The conclusions all pretty much seem intuitive and obvious. In my case, I feel like he is preaching to the choir. However, instead of further convincing me, this book makes me want to really dig into the detail to see what I am missing because it is all to obvious, and that detail is not in the book. I graduated almost 30 years ago, do not have kids and education is very much a 2nd tier interest, yet I have not learned anything that I did not really know. There are many specific examples which were totally new and that is the strength of the book. I was even familiar with many of the examples and descriptions of new and future technology. Maybe what I feel is that this book does an excellent job of pulling all these different topics that have hit either the mainstream or fringe media and describing them in detail, but does not attempt to quantitatively tie them all together.
There also feels like an "I am smarter than all these university presidents, parents, students and governments" vibe that I attribute mostly to the writing. However, there is something in the tone of the narrator that also makes that feeling stand out.
All that being said, the book is interesting and I recommend it. I suggest keeping your mind open and contemplate what it is not telling you.
Estate planning lawyer and mom to two boys. My older son liked audiobooks as an infant, and I've listened to a lot since then.
This was not my favorite narrator. It worked better for me at 1.25x speed.
That said, the information was fairly well-presented and interesting, especially the anecdotes. I think I would have preferred an abridged version that would have given me the highlights. At times the text seemed repetitive.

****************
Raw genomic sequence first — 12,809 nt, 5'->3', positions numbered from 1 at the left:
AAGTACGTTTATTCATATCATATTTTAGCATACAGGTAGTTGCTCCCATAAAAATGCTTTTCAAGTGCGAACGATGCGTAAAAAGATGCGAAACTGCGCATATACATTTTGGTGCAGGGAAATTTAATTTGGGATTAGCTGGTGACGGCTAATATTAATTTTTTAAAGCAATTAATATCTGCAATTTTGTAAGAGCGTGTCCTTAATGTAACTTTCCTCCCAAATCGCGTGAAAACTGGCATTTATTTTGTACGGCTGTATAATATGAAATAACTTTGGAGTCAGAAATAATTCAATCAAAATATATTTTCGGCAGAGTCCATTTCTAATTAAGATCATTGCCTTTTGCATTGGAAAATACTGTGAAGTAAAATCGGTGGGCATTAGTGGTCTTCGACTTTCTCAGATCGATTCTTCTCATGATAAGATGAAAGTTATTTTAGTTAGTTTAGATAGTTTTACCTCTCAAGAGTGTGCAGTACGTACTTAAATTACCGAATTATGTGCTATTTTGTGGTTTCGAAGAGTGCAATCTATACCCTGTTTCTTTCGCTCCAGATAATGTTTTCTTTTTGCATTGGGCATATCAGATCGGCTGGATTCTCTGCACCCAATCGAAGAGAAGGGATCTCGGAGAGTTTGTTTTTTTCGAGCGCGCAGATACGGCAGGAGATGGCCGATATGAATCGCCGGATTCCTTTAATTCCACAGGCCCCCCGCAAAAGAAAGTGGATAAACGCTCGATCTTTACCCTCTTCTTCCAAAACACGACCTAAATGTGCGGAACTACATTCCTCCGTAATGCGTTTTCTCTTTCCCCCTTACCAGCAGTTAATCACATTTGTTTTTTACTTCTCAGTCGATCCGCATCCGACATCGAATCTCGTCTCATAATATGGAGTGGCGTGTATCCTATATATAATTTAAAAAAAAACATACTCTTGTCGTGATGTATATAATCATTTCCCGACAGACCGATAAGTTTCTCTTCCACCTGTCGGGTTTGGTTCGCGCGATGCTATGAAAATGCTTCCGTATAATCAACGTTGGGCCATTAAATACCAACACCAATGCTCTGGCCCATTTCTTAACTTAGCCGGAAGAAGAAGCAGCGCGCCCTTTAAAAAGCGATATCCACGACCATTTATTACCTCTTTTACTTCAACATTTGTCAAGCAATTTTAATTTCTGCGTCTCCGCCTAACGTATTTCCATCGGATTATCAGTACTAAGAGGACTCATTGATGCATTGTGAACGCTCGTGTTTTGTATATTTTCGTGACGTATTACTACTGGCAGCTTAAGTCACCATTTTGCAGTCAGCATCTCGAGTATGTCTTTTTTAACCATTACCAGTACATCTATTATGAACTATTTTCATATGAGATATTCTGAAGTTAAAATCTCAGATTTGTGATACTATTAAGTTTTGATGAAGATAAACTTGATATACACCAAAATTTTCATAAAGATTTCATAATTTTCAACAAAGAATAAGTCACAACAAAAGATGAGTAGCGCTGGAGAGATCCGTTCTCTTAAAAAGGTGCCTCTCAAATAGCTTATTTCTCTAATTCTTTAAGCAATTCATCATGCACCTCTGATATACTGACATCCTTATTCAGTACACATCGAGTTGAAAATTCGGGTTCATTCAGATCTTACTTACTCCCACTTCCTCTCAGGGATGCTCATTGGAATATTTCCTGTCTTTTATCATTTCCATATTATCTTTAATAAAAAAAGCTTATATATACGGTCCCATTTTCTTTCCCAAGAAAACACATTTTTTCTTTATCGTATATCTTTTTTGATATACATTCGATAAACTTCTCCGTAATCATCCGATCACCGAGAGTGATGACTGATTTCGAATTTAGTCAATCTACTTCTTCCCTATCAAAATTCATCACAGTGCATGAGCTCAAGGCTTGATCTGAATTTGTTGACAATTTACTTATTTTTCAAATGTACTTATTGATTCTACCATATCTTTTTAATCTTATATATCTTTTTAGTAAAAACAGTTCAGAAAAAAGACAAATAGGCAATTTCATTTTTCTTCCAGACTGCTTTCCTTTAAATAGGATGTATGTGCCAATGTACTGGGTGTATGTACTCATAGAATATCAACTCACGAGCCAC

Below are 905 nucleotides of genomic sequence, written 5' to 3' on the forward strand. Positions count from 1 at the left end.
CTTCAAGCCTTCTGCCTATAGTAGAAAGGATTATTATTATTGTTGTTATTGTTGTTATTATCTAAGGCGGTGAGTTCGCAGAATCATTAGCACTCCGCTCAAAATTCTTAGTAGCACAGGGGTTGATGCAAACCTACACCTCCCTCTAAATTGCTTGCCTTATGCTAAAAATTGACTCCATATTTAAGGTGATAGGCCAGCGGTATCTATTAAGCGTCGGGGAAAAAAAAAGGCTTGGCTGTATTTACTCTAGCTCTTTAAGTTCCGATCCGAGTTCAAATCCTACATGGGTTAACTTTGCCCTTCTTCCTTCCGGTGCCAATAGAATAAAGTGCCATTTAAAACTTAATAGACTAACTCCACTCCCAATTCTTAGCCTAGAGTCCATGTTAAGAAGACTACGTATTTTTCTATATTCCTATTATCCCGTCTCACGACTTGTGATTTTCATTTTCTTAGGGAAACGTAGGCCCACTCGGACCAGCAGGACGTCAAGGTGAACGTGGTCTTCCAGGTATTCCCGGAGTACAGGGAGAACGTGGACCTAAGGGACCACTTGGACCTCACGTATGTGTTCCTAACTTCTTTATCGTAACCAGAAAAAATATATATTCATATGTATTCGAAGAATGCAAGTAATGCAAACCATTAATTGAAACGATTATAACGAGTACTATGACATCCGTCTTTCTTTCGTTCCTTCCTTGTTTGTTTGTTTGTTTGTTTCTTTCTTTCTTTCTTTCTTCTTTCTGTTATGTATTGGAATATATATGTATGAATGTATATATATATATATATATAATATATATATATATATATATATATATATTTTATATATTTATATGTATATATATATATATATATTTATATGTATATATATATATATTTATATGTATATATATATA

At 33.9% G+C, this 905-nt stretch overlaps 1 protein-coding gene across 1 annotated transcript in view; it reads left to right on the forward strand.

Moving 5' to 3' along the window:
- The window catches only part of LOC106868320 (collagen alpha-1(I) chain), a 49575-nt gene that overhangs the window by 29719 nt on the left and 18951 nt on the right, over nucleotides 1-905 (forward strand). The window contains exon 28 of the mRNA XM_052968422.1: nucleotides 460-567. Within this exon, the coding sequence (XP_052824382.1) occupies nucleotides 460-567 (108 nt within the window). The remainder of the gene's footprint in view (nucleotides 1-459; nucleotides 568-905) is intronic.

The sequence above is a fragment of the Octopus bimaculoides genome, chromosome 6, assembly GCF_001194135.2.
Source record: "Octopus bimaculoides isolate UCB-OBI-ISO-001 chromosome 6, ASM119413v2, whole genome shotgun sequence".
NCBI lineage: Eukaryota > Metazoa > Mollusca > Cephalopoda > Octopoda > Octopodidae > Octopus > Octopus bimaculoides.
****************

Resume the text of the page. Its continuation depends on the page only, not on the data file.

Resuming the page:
I also found his thesis hard to detect – sometimes he seemed to be arguing for online learning and giving credit for real world experience, other times he was lauding the liberal arts college experience as the best way for many kids to mature and broaden. I wasn’t clear exactly what he thought the colleges of the future would be like, and if they covered all the options he described, whether it would exacerbate class differences.
This book hit every angle of higher education and did not target anyone in particular negatively. The facts are facts and the comment/suggestive input was tasteful and realistic. I got more out of this book than I had expected and I actually had high expectations going in!
I've listened to this book several time and suggested it to many. Thoroughly researched and thought provoking to say the least.
Not reading this book before your college/university search is like jumping from a plane and reading "Parachuting For Dummies" on the way down.
THE FACTS are shocking
Great author with a good selection for narration. Too often good books have had poor narrators
Audible obsessed lifelong learner.
An inside look at how our education system is evolving via our technology centric, always connected, and domination of a academia geared towards success rate of passing students rather than what the student learns or how successful they are in the job market after leaving school.